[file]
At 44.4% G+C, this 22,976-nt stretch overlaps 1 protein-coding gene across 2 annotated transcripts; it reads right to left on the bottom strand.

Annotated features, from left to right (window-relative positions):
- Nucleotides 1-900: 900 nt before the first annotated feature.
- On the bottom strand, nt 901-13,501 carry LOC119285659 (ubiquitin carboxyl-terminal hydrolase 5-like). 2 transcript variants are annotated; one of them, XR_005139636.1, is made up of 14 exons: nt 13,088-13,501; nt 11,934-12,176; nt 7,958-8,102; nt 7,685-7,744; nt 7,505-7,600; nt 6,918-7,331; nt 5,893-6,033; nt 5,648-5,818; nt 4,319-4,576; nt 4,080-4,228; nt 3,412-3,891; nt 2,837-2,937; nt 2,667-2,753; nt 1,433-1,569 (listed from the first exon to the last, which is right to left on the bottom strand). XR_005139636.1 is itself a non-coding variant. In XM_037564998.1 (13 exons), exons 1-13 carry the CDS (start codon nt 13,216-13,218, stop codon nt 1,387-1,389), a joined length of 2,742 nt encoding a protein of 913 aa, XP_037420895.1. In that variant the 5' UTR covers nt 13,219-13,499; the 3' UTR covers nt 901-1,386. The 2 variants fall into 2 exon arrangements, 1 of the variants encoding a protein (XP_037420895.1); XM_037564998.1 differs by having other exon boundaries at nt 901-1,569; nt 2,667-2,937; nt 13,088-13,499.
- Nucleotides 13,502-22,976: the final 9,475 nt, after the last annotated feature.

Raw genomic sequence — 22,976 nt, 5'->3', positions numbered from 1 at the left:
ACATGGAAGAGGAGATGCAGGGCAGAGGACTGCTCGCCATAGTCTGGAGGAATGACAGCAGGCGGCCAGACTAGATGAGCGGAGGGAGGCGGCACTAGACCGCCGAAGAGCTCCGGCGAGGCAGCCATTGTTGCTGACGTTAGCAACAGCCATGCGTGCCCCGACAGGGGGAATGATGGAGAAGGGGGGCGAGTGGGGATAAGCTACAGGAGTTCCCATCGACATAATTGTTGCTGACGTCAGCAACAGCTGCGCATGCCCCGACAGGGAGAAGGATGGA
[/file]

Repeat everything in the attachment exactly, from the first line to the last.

At 44.4% G+C, this 22,976-nt stretch overlaps 1 protein-coding gene across 2 annotated transcripts; it reads right to left on the bottom strand.

Annotated features, from left to right (window-relative positions):
- Nucleotides 1-900: 900 nt before the first annotated feature.
- On the bottom strand, nt 901-13,501 carry LOC119285659 (ubiquitin carboxyl-terminal hydrolase 5-like). 2 transcript variants are annotated; one of them, XR_005139636.1, is made up of 14 exons: nt 13,088-13,501; nt 11,934-12,176; nt 7,958-8,102; nt 7,685-7,744; nt 7,505-7,600; nt 6,918-7,331; nt 5,893-6,033; nt 5,648-5,818; nt 4,319-4,576; nt 4,080-4,228; nt 3,412-3,891; nt 2,837-2,937; nt 2,667-2,753; nt 1,433-1,569 (listed from the first exon to the last, which is right to left on the bottom strand). XR_005139636.1 is itself a non-coding variant. In XM_037564998.1 (13 exons), exons 1-13 carry the CDS (start codon nt 13,216-13,218, stop codon nt 1,387-1,389), a joined length of 2,742 nt encoding a protein of 913 aa, XP_037420895.1. In that variant the 5' UTR covers nt 13,219-13,499; the 3' UTR covers nt 901-1,386. The 2 variants fall into 2 exon arrangements, 1 of the variants encoding a protein (XP_037420895.1); XM_037564998.1 differs by having other exon boundaries at nt 901-1,569; nt 2,667-2,937; nt 13,088-13,499.
- Nucleotides 13,502-22,976: the final 9,475 nt, after the last annotated feature.

Raw genomic sequence — 22,976 nt, 5'->3', positions numbered from 1 at the left:
ACATGGAAGAGGAGATGCAGGGCAGAGGACTGCTCGCCATAGTCTGGAGGAATGACAGCAGGCGGCCAGACTAGATGAGCGGAGGGAGGCGGCACTAGACCGCCGAAGAGCTCCGGCGAGGCAGCCATTGTTGCTGACGTTAGCAACAGCCATGCGTGCCCCGACAGGGGGAATGATGGAGAAGGGGGGCGAGTGGGGATAAGCTACAGGAGTTCCCATCGACATAATTGTTGCTGACGTCAGCAACAGCTGCGCATGCCCCGACAGGGAGAAGGATGGA